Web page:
My Lady’s Slippers

In a white pine, hemlock, and oak woods in New Hampshire, we searched for lady slipper orchids, Cypripedium acaule. They had been reported there earlier in the week.
We didn’t find any there, but based on a tip we found four at a nearby intersection. From the US Forest Service: “In order to survive and reproduce, pink lady’s slipper interacts with a fungus in the soil from the Rhizoctonia genus. Generally, orchid seeds do not have food supplies inside them like most other kinds of seeds. Pink lady’s slipper seeds require threads of the fungus to break open the seed and attach them to it. The fungus will pass on food and nutrients to the pink lady’s slipper seed. When the lady’s slipper plant is older and producing most of its own nutrients, the fungus will extract nutrients from the orchid roots. This mutually beneficial relationship between the orchid and the fungus is known as “symbiosis” and is typical of almost all orchid species.” There’s more at the link, on the bees who pollinate them, and why picking them is so destructive.

3 Responses to “My Lady’s Slippers”

  1. 1 Denise June 29, 2010 at 9:58 pm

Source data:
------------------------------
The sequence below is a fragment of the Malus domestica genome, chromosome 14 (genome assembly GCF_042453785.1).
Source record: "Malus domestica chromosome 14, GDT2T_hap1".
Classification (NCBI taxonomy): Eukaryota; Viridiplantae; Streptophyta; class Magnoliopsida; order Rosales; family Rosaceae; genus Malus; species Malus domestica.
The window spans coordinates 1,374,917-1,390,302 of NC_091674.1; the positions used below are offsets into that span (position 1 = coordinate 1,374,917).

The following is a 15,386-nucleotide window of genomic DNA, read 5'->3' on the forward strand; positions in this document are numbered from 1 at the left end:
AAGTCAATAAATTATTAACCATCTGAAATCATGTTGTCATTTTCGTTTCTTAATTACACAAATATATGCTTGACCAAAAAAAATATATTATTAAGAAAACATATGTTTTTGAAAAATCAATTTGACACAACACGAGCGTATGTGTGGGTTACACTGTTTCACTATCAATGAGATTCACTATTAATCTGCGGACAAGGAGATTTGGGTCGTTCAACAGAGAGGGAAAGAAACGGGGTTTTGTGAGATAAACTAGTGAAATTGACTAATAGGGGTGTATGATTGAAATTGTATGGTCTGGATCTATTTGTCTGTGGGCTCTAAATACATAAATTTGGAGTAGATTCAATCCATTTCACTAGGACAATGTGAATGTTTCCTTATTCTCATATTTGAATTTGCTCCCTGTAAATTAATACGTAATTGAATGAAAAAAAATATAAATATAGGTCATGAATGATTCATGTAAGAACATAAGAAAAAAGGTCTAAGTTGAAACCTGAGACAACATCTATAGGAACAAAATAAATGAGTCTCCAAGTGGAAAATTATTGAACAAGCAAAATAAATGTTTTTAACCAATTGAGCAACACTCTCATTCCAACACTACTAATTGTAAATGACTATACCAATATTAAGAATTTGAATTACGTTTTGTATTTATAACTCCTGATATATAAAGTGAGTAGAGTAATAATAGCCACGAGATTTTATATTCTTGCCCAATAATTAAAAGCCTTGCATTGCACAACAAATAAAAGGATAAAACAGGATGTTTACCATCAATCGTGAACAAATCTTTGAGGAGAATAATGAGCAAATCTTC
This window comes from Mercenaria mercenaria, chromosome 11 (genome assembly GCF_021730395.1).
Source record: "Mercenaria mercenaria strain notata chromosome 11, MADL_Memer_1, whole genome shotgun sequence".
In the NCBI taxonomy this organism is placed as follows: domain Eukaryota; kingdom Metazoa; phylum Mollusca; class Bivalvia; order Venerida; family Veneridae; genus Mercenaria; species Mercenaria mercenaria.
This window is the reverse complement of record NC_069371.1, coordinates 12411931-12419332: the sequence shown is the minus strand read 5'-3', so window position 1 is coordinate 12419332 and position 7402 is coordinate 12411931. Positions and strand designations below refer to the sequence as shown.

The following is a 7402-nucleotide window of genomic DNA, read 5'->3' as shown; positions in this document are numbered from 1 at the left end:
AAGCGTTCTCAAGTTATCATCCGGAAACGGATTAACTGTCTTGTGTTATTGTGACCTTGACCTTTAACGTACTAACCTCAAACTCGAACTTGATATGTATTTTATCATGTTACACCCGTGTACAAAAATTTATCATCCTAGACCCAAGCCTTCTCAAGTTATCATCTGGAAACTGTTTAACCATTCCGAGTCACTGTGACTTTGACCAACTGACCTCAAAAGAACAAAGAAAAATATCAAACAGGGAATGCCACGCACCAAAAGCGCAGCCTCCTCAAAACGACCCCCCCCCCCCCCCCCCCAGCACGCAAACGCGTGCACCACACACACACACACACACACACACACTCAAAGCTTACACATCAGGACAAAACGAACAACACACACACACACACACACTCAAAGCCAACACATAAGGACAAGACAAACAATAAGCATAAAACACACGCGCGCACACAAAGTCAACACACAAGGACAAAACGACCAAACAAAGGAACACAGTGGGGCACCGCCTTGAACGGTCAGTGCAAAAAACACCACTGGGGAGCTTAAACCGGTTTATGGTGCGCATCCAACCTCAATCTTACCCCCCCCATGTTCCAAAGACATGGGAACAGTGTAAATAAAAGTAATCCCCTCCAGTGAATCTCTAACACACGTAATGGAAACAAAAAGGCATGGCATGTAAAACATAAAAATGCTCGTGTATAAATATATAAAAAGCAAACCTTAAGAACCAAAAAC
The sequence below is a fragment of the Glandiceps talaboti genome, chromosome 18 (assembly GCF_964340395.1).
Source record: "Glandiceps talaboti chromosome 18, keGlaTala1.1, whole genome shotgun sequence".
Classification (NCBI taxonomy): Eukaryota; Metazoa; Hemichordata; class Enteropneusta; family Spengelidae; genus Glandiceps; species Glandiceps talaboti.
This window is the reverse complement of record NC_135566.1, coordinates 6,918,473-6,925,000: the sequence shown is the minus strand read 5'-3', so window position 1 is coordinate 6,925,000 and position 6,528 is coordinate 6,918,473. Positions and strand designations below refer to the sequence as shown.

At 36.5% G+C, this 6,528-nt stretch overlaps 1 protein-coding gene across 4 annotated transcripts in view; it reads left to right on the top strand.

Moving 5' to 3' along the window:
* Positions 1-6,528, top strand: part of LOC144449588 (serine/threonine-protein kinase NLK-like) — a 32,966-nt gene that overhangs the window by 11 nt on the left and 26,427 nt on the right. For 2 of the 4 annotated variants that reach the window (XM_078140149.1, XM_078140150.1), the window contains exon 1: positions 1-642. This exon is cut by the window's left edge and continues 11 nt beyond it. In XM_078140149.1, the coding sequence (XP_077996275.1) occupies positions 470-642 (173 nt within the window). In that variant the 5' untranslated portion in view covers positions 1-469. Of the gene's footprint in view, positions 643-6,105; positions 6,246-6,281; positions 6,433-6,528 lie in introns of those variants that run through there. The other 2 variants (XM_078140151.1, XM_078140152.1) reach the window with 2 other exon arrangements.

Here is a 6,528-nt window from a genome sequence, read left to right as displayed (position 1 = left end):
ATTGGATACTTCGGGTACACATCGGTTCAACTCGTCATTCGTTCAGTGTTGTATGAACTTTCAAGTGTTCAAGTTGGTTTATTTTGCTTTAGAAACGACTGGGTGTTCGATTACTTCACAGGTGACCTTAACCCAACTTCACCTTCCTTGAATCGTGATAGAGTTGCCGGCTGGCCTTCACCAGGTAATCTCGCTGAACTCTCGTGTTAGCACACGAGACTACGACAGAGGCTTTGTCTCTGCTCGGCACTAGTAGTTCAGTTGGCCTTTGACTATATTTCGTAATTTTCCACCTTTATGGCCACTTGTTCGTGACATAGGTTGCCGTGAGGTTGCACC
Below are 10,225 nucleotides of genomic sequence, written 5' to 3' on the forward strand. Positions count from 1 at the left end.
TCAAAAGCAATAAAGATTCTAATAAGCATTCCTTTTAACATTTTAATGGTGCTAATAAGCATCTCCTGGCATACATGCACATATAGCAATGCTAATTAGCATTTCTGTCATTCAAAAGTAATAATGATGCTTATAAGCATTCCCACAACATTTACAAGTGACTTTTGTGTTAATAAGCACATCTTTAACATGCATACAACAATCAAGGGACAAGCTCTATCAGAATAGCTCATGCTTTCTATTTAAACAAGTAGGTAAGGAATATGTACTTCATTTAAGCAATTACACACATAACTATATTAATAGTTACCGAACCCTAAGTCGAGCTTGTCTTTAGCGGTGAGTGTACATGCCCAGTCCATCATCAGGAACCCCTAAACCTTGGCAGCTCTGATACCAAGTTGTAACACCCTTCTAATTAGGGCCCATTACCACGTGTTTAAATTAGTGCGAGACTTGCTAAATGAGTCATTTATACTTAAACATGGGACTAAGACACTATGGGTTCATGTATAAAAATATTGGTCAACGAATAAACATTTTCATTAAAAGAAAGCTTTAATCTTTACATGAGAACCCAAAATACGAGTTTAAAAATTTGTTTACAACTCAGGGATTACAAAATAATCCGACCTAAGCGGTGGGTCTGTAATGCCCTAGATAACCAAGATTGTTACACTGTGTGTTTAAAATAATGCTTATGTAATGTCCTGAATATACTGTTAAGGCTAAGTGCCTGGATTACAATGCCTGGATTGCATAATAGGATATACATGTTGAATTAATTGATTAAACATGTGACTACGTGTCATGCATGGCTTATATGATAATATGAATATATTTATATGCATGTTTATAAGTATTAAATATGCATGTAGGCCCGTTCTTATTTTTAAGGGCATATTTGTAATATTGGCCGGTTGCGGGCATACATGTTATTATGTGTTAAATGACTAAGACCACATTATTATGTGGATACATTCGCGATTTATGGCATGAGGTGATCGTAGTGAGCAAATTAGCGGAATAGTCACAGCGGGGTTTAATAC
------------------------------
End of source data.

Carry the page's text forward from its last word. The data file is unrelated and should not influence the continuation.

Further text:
Your Lady’s Slipper photos are outstanding. The last time I saw any they were found on a walk down a very shaded hiking path up in the Shenandoah Mountains. I haven’t seen any since.
    An English Girl Rambles

  2. 2 Larry June 30, 2010 at 7:45 pm

    I enjoyed your post and have recently taken an interest in growing lady’s slippers in my gardens. I planted a yellow variety a few weeks ago. I’m unsure if the symbiotic situation is necessary for all lady slipper orchids but the purchase was made with a goodly amount of the soil the plant had been growing in and the plant looks well to this point

  1. 1 Tweets that mention My Lady’s Slippers « Backyard and Beyond -- Trackback on June 14, 2010 at 9:11 am

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